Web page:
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Robot Driven by Moth's Brain Makes It's Debut

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posted on Nov, 20 2007 @ 07:30 AM
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Researchers Create Robot Driven by Moth's Brain

In a notion taken from science fiction afficionados, University of Arizona researchers presented a robot that moves by using the brain impulses of a moth at the 37th annual Society for Neuroscience meeting in San Diego.

Charles M. Higgins, UA associate professor of electrical and computer engineering, and doctoral student Timothy Melano presented their findings and outlined the mechanics behind the robot’s movements.

The robot’s motion is guided by a tiny electrode implanted in the moth’s brain, Higgins said, specifically to a single neuron that is responsible for keeping the moth’s vision steady during flight. The neuron transmits electrical signals which are then amplified in the robot's base and through a mathematical formula, a computer translates the signals into action, making the robot move.

The moth is immobilize inside a plastic tube mounted atop the 6-inch-tall wheeled robot. To get the moth to imitate flight, Higgins and his team placed the moth in its apparatus on a circular platform surrounded by a 14-inch-high revolving wall painted with vertical stripes. The moth's neuron reacts to the movement of the stripes and the process begins.

Please visit the link provided for the complete story.


Wow! Just wow! That is amazing. This is like a prototype proof-of-concept for Robocop.

Cyborgs are just around the corner now!

[edit on 20-11-2007 by Beachcoma]




posted on Nov, 20 2007 @ 01:56 PM
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I'm not sure if I like stories about aliens or robots better? Or scramjets. Or alien robots flying scramjets!

Anyways, for all those who wondered what happens when the quantum revolution meets robotics... well this is just the beginning.

Still, doing the same experiment with a mouse would be much more difficult I guess. How many motor neurons does a mouse have? That's alot of electrodes to insert to amplify all the mouses' movements.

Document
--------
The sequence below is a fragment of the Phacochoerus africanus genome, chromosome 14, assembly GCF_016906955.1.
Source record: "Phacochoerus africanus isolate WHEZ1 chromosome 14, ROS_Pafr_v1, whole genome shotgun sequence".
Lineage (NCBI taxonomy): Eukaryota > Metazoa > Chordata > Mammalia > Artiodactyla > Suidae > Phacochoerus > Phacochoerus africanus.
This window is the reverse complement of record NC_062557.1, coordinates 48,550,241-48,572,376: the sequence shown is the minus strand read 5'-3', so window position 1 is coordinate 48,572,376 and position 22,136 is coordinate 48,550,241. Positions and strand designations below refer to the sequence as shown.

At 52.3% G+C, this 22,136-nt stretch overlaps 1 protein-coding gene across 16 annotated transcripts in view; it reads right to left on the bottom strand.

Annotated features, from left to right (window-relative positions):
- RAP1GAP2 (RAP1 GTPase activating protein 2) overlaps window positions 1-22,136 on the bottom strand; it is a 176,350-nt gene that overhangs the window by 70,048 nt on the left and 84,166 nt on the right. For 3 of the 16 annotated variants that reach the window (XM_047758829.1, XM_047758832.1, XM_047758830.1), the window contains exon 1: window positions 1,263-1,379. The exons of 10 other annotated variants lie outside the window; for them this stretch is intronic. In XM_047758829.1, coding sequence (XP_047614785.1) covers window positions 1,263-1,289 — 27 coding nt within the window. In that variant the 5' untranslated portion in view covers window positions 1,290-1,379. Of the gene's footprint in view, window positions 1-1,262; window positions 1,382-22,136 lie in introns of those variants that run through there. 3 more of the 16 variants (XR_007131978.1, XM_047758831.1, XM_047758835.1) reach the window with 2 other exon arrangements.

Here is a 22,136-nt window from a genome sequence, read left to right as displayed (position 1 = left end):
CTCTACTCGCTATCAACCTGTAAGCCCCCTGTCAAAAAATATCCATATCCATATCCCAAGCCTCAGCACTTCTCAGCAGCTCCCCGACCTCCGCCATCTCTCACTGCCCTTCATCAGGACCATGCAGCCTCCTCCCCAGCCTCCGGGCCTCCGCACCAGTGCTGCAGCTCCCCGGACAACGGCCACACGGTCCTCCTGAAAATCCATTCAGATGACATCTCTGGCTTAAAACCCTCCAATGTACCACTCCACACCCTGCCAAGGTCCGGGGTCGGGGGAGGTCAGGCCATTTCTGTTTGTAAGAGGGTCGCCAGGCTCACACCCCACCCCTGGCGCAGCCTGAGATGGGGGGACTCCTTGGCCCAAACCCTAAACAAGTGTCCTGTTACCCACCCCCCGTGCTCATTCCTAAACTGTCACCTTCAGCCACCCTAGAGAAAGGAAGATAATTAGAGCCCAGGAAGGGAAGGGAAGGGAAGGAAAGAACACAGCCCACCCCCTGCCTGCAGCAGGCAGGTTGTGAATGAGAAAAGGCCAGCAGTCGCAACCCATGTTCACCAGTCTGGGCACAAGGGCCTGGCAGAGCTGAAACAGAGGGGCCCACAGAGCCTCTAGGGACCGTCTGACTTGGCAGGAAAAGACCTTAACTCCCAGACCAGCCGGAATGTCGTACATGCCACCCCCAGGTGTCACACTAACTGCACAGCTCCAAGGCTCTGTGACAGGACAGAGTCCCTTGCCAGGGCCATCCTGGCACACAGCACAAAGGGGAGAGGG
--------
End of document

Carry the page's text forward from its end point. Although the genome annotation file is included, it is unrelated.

posted on Nov, 20 2007 @ 03:02 PM
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Resistance is futile!!


The worlds first Borg. Locutus must be proud.



posted on Nov, 20 2007 @ 03:21 PM
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Originally posted by Scramjet76
Still, doing the same experiment with a mouse would be much more difficult I guess. How many motor neurons does a mouse have? That's alot of electrodes to insert to amplify all the mouses' movements.


Speaking of rodents and scramjets, I'm sure you'd find this highly interesting:

'Brain' in a dish flies flight simulator

(CNN) -- A Florida scientist has developed a "brain" in a glass dish that is capable of flying a virtual fighter plane and could enhance medical understanding of neural disorders such as epilepsy.

The "living computer" was grown from 25,000 neurons extracted from a rat's brain and arranged over a grid of 60 electrodes in a Petri dish.

The brain cells then started to reconnect themselves, forming microscopic interconnections, said Thomas DeMarse, professor of biomedical engineering at the University of Florida.

"It's essentially a dish with 60 electrodes arranged in a dish at the bottom," explained DeMarse, who designed the study.

Please visit the link provided for the complete story.


Now, you were saying?


Edit: BBcode

[edit on 20-11-2007 by Beachcoma]



posted on Nov, 22 2007 @ 08:39 AM
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You know what's ironic? One of the advertising links, in the story about the moth, is for moth removal by Orkin!



posted on Nov, 26 2007 @ 03:53 PM
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reply to post by Beachcoma
 


Oh you laughing sea lion now look what you found. Moths check. Rodents check. Maybe not fully mastered but getting there.. Bring on the monkeys!



posted on Nov, 26 2007 @ 03:55 PM
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reply to post by Scramjet76
 


Did you say monkey?
Brain control-Monkey

Check!




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